Finding the perfect rocks to decorate your aquarium can be a frustrating task; even worse can be finding one perfect rock without any way to track down other stone that matches. Many aquarists have turned to creating their own aquarium rocks from cement. This inexpensive process allows you the freedom to design the exact size and shape of the rocks needed for your aquarium, and done correctly, is entirely safe for your fish. Simple play sand is used for both the rock moulds and part of the rock mixture.
Mix the Portland cement in a small bucket according to the package instructions.
Wash the play sand in a separate 25-litre bucket using a hose, allowing dust and debris to overflow out of the bucket. Use your hand or a paint stir stick to swirl the sand around until the water runs clear. Drain the water.
Mix approximately four parts play sand to each part of Portland cement, or until the mixture forms a loose, almost doughlike consistency. The mixture should be thick enough to be picked up in your hands but thin enough that it will spread into crevices on its own. Reserve the rest of the damp play sand in the bucket.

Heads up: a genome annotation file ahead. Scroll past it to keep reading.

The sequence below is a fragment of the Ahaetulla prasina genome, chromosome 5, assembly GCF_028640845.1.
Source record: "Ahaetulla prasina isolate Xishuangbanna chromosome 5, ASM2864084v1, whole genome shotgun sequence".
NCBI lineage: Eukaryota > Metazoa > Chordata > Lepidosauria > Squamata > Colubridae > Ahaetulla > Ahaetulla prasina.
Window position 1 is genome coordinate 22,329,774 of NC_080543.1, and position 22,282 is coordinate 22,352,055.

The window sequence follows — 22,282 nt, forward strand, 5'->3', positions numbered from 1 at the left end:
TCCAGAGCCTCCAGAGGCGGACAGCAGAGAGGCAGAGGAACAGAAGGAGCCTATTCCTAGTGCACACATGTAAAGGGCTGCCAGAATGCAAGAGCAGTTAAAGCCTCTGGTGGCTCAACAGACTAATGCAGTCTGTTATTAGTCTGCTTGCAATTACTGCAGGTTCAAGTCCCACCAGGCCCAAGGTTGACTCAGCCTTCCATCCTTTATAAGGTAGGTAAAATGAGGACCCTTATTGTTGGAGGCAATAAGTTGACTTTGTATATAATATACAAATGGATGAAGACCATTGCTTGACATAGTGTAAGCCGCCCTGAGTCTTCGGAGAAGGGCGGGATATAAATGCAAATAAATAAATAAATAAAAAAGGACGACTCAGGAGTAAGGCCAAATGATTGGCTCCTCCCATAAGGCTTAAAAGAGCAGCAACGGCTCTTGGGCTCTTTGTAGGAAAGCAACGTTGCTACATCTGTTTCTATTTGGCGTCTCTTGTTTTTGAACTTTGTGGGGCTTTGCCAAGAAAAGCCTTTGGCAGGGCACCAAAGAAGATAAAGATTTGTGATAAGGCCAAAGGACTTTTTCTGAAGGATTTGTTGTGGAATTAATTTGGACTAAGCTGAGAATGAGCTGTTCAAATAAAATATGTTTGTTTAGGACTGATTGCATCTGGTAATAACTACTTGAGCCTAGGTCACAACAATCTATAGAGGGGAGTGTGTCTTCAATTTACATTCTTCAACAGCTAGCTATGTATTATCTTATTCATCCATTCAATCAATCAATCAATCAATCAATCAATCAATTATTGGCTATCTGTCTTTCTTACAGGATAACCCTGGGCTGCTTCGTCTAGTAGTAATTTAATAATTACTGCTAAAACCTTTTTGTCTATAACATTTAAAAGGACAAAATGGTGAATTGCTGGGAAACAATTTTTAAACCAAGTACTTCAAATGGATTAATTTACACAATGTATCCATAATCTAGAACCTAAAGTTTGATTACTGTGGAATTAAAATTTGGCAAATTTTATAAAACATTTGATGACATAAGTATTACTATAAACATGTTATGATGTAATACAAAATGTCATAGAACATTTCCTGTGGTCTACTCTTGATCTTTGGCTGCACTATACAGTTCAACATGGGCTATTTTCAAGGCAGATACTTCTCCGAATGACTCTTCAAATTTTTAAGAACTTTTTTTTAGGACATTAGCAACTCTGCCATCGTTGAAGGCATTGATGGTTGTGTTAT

Pour the remaining play sand into a plastic tub or container. The size of the container will vary by situation but needs to be deep enough to fit the size of the rocks you intend to make.
Dig holes in the damp sand (misting with additional water to hold the sand together if needed) to form the moulds for the rocks. This is the step that allows you to exercise your creativity; the options are limitless, and looking up images of real rocks can help lend inspiration to the process. You can even add bits of crushed coral or seashell (saltwater tanks only) to the bottoms of the moulds to add texture and interest.
Pour the cement dough into the moulds. At this point you can add handfuls of damp sand to the bottoms or sides of the cement to create crevices and caves.
Allow the rocks to cure for 24 hours.
Pull the concrete rocks from the moulds and hose off any loose sand. At this point the rocks need to be cured for six to eight weeks before they are added to the aquarium.
An easy way to tell if the rocks have cured enough (and to speed the curing process up) is to place them in a bucket of clean water and test the pH every day until it levels out to suitable numbers for your tank. Change the water in the bucket every day.
Never add newly formed rocks directly to your tank, and never add crushed coral or seashell to rocks used in freshwater tanks, as both of these mistakes can cause dangerous pH spikes in your tank.